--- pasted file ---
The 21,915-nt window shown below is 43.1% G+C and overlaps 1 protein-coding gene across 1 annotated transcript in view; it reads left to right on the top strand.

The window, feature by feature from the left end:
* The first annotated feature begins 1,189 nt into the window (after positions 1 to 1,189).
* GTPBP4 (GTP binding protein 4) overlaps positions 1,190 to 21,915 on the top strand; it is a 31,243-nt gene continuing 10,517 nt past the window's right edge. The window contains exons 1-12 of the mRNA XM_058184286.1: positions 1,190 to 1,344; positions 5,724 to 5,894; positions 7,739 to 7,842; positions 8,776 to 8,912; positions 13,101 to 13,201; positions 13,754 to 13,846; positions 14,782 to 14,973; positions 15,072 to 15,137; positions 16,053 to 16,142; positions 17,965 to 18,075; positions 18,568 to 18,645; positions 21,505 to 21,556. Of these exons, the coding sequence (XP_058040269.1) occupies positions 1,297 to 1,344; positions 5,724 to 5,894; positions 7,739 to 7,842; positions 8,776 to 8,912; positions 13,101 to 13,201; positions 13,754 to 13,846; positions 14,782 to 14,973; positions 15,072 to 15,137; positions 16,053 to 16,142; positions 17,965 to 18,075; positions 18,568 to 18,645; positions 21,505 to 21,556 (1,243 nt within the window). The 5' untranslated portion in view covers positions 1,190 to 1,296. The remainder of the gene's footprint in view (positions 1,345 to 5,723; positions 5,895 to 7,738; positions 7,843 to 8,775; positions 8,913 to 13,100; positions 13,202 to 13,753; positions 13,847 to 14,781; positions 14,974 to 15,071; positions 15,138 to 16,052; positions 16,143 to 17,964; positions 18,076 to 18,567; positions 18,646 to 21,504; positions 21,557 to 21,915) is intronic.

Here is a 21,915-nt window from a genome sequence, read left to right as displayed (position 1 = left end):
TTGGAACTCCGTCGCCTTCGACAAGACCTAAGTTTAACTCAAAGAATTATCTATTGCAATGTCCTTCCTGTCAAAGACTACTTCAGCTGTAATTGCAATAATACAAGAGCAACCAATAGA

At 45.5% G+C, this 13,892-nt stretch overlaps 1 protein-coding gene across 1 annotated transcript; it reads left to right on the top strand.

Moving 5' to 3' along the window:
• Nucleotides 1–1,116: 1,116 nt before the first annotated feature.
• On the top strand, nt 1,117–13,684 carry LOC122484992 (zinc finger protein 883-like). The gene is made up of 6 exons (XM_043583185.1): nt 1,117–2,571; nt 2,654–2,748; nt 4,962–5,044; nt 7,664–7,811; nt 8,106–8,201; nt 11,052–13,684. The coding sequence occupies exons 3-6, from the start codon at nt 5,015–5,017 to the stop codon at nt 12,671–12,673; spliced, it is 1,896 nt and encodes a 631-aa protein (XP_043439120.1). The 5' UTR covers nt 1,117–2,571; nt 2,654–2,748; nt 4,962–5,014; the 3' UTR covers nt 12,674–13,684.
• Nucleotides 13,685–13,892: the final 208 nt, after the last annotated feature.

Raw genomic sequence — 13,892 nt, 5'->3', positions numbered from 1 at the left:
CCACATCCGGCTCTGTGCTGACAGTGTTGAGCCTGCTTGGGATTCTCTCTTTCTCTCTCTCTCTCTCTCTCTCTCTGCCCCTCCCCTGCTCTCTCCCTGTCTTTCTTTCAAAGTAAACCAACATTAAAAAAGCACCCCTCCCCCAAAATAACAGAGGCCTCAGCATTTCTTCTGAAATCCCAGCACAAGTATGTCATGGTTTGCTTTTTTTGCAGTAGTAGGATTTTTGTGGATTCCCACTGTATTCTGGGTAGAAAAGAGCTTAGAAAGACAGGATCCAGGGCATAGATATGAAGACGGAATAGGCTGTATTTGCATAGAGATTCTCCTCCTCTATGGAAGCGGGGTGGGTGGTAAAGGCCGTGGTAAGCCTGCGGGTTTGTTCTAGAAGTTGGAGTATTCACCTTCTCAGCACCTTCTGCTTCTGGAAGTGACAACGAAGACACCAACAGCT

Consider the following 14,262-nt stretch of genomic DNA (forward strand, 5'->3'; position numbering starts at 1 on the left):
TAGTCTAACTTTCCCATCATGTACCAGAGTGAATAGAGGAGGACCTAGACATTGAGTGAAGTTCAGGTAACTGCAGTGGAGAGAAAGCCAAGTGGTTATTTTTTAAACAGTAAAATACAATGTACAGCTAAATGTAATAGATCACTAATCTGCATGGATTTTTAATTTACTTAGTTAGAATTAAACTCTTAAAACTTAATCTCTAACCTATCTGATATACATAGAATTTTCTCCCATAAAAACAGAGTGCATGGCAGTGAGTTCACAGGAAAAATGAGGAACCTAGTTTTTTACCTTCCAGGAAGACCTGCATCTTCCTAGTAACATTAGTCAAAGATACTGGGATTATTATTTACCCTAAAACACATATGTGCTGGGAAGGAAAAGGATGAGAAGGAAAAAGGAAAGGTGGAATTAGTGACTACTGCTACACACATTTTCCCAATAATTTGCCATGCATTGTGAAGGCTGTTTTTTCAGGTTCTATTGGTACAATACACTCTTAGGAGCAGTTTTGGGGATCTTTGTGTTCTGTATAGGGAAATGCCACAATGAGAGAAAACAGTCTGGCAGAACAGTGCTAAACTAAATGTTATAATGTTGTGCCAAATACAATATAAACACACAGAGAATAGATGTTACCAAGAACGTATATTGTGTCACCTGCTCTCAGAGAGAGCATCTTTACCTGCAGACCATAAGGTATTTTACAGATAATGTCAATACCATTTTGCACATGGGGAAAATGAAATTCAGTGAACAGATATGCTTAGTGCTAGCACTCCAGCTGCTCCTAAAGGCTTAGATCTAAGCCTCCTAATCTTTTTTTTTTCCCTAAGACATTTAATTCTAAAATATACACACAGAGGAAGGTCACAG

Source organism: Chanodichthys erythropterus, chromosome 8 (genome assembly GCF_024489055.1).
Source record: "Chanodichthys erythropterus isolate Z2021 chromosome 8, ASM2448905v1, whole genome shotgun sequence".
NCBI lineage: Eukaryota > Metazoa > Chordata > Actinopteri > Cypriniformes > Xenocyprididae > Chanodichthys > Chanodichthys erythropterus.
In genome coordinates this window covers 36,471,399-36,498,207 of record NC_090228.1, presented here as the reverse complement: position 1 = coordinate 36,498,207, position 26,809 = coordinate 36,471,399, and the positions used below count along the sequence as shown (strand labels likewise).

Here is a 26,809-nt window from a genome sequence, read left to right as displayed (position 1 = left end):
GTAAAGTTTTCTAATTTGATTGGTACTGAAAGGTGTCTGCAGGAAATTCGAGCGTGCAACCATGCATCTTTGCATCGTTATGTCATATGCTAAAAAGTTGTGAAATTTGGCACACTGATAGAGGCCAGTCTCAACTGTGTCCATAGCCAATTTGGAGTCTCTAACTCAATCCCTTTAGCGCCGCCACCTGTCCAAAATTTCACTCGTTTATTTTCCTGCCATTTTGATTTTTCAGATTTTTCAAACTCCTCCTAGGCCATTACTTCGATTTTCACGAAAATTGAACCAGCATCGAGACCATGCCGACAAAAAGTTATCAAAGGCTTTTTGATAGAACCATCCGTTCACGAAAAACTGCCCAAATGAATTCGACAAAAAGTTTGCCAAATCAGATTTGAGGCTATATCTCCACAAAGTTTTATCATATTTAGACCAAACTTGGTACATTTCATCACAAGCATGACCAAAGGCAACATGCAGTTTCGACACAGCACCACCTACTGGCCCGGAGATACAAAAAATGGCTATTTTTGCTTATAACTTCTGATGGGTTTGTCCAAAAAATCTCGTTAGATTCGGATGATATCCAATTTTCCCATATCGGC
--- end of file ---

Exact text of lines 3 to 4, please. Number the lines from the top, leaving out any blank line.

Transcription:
* The first annotated feature begins 1,189 nt into the window (after positions 1 to 1,189).
* GTPBP4 (GTP binding protein 4) overlaps positions 1,190 to 21,915 on the top strand; it is a 31,243-nt gene continuing 10,517 nt past the window's right edge. The window contains exons 1-12 of the mRNA XM_058184286.1: positions 1,190 to 1,344; positions 5,724 to 5,894; positions 7,739 to 7,842; positions 8,776 to 8,912; positions 13,101 to 13,201; positions 13,754 to 13,846; positions 14,782 to 14,973; positions 15,072 to 15,137; positions 16,053 to 16,142; positions 17,965 to 18,075; positions 18,568 to 18,645; positions 21,505 to 21,556. Of these exons, the coding sequence (XP_058040269.1) occupies positions 1,297 to 1,344; positions 5,724 to 5,894; positions 7,739 to 7,842; positions 8,776 to 8,912; positions 13,101 to 13,201; positions 13,754 to 13,846; positions 14,782 to 14,973; positions 15,072 to 15,137; positions 16,053 to 16,142; positions 17,965 to 18,075; positions 18,568 to 18,645; positions 21,505 to 21,556 (1,243 nt within the window). The 5' untranslated portion in view covers positions 1,190 to 1,296. The remainder of the gene's footprint in view (positions 1,345 to 5,723; positions 5,895 to 7,738; positions 7,843 to 8,775; positions 8,913 to 13,100; positions 13,202 to 13,753; positions 13,847 to 14,781; positions 14,974 to 15,071; positions 15,138 to 16,052; positions 16,143 to 17,964; positions 18,076 to 18,567; positions 18,646 to 21,504; positions 21,557 to 21,915) is intronic.